THAT was one of the proudest moments I have had as a parent.

He has learned to fail. Or rather, he has learned the ability to not get bogged down by an accident or a mistake and forge ahead. He has learned the ability to remain calm and focus on what is ahead. An ability that I am sorely lacking.

Several days later when I was sure it was safe to touch upon the subject, I asked him with a frankness bordering on admiration,

“What was going through your mind when you fell and sat on the floor? How were you able to get up and continue with the routine? How did you find the strength to be so brave?” I was truly amazed by this young person’s (“My own son!”) will power to remain poised under such duress.

“Well, it’s nothing really. The coach has always told us to NOT think about what has happened and just focus on what’s next in the routine. We just need to focus and finish the routine. I don’t notice the audience when I am doing the routines. I just focus.”

Focus. Grace under fire. I believe these are the things that make athletes such special people. Any athletes, no matter the rankings or the scores. They don’t become broken-hearted by a single setback. They just do it again, and again, and again.

At his second meet when my son once again did not place and I once again agonized over what the right things to say to console and encourage him, he bounded to the bench where I was sitting in just one stride, plopped down, and before I could say, “I am sorry honey…”, declared with a smile, “I have achieved my three goals today.”

“I was telling everybody this. I have three goals for this meet and I reached all three of them:

1. I had fun
2. I did better than last time
3. I was not physically or emotionally scarred permanently.”

I laughed and slapped him on his back.

THAT was another one of the proudest moments I have had as a parent.

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If you have mastered one-hand typing.

If you have mastered doing household chores with only one hand.

If you have managed to teach yourself to use the non-dominant hand because your dominant hand is now dominated by a baby that prefers your arm more than anything else.

If you curse at the mailman for dropping the yellow pages ’cause the sound of it wakes the sleeping baby who you have managed to coax into a nap after hours of walking up and down the hallway.

If you have figured out which part of the floor outside of the baby’s room squeaks and so you try to remember in your sleep-deprived state to not step on that part while you stealthily back away after putting the baby down in the crib.

If the quality of your day is dictated by the quality of naptime.

If you have ever felt the rage towards your husband or your older children for sneezing at the wrong moment right when the baby fell asleep.

If you remember the good old days when the above rang true.

.

I thought you’d get a chuckle out of this comic. In between tears maybe. But chuckles most definitely.

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You may not believe it, but this too shall pass...

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A glimpse of the future…

March 11, 2010 no manual for parenting

Tweet This one will be short. It just happened, and I want to make sure that I capture this moment… I worked from home today as I have been able to do when my co-worker travels since there would be nobody else in the office but me. As I was lamenting internally how much my […]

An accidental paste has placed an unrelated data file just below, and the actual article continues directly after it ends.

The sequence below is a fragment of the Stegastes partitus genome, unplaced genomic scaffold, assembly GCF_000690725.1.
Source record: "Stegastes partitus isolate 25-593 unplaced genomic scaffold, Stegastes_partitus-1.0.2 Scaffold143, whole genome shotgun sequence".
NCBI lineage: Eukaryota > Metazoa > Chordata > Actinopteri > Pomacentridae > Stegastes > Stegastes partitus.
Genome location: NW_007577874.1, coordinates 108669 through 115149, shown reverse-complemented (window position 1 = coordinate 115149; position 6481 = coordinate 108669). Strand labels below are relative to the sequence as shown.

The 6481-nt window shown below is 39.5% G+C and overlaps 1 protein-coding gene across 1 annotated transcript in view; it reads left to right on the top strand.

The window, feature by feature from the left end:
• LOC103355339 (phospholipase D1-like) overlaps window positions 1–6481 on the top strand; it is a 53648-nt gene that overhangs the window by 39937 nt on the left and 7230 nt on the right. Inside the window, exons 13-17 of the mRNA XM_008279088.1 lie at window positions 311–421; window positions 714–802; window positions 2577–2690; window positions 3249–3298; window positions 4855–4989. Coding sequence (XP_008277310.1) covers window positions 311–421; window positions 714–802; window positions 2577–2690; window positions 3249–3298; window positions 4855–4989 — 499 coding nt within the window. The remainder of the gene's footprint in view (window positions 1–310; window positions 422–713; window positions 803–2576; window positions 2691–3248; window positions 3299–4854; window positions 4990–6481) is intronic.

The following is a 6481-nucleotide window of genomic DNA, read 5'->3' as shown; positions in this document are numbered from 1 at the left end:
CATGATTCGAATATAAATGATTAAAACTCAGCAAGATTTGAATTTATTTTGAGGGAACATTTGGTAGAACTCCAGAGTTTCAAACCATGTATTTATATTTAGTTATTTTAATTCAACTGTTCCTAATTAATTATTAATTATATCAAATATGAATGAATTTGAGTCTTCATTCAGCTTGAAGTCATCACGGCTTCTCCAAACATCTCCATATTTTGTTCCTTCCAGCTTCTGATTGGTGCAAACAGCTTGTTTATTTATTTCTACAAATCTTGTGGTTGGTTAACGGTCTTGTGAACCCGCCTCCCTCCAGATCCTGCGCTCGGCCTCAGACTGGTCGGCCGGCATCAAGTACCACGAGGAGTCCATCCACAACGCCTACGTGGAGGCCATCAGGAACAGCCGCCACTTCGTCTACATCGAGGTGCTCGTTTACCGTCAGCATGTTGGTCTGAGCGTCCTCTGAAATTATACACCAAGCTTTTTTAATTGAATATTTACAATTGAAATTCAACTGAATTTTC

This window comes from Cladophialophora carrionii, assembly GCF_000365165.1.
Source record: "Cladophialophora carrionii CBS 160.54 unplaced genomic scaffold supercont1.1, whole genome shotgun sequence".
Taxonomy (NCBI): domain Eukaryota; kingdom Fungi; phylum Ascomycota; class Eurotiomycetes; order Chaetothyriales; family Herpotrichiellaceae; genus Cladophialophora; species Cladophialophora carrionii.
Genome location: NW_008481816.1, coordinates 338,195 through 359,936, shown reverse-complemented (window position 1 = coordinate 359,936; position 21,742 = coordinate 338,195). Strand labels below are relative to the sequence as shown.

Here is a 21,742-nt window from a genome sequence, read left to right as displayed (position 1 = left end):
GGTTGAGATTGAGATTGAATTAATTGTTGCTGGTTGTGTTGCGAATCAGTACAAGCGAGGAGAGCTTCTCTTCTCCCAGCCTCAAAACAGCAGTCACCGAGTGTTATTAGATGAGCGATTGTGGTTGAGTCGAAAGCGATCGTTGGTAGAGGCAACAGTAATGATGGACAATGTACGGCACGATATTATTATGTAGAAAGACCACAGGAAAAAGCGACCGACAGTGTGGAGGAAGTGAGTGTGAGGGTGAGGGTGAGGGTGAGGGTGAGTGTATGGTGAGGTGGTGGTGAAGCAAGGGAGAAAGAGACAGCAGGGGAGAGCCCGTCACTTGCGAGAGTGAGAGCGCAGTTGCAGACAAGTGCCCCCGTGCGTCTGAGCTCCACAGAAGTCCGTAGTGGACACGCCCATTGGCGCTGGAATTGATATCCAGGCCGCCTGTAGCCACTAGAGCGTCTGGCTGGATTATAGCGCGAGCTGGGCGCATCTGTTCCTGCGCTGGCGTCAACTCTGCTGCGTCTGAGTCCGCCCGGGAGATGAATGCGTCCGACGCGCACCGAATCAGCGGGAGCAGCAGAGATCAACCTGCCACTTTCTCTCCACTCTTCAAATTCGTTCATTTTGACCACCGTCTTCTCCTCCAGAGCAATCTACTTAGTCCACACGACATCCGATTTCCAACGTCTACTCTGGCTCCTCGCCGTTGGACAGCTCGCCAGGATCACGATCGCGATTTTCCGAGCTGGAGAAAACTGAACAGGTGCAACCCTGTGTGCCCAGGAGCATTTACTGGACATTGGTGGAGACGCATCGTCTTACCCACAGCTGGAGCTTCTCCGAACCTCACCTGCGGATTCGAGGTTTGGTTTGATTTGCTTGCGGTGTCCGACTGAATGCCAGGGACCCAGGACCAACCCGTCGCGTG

31 comments

Twelveteen Going on Thirty

March 10, 2010 no manual for parenting

Tweet The best description of what it is like to be a parent is a comment left by suesue on Merrilymarylee’s Weblog: Having a child was deciding to have your heart walking around outside your body forever . My oldest turned 12 this week. 12. That is a full Zodiac Cycle. I am sure it […]

32 comments

What I learned from the Olympics*… *Not what you think

February 27, 2010 no manual for parenting

Tweet We have been watching the Winter Olympics. I didn’t plan to. But what’s not to love really? Finally something on prime time that does not involve dead bodies, sexual predators, or its own mythologies. Naturally I gravitated towards Ice Dancing and Figure Skating. (No, I don’t really want to engage in a debate about […]

16 comments

Do you know what you are reading to your children?

February 26, 2010 no manual for parenting

Tweet Do you really know? I mean, really really? Do you know what you are reading them and how they are hearing what you are reading them?… I was browsing through the Costco “magazine” (what sadly passes as reading material for me nowadays) in bed when my oldest came to snuggle with sit by me. […]

48 comments

Contract

February 22, 2010 no manual for parenting

Tweet My husband is out of town again. Well, since he travels 50% of the time, as dictated by his contract, there is always 50-50 chance he is on the road. He’s sort of like George Cloony in Up in the Air, but without the dashing good looks. (Oh, I love you honey. I just […]

25 comments

Makeup

February 21, 2010 no manual for parenting

Tweet 1. Reading the comments people left for my last post, praising me for recognizing and questioning the rigid gender rules, in addition to feeling thankful, I am actually embarrassed. Feeling a bit like a fraud. A hypocrite. In an ironic way, although I set out to remain anonymous so I can speak my mind […]

19 comments

Raising Boys

February 18, 2010 no manual for parenting

Tweet As much as I lament the lack of girl presence in my household, I know I am blessed to have my boys. They tug at my heart even though they bruise my sides sometimes when they roughhouse; They have no control over and are unaware of their own growing limbs.  They are protective of […]

62 comments